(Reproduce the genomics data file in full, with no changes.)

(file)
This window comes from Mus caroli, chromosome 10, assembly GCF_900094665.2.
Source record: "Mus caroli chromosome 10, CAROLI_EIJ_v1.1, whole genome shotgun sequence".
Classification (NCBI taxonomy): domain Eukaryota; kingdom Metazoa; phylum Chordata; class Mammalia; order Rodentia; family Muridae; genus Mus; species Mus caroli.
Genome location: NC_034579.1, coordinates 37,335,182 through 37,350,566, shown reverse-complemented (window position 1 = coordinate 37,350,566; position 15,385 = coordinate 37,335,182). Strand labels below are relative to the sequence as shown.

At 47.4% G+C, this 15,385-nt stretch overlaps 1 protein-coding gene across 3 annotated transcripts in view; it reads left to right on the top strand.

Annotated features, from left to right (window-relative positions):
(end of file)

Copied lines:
This window comes from Mus caroli, chromosome 10, assembly GCF_900094665.2.
Source record: "Mus caroli chromosome 10, CAROLI_EIJ_v1.1, whole genome shotgun sequence".
Classification (NCBI taxonomy): domain Eukaryota; kingdom Metazoa; phylum Chordata; class Mammalia; order Rodentia; family Muridae; genus Mus; species Mus caroli.
Genome location: NC_034579.1, coordinates 37,335,182 through 37,350,566, shown reverse-complemented (window position 1 = coordinate 37,350,566; position 15,385 = coordinate 37,335,182). Strand labels below are relative to the sequence as shown.

At 47.4% G+C, this 15,385-nt stretch overlaps 1 protein-coding gene across 3 annotated transcripts in view; it reads left to right on the top strand.

Annotated features, from left to right (window-relative positions):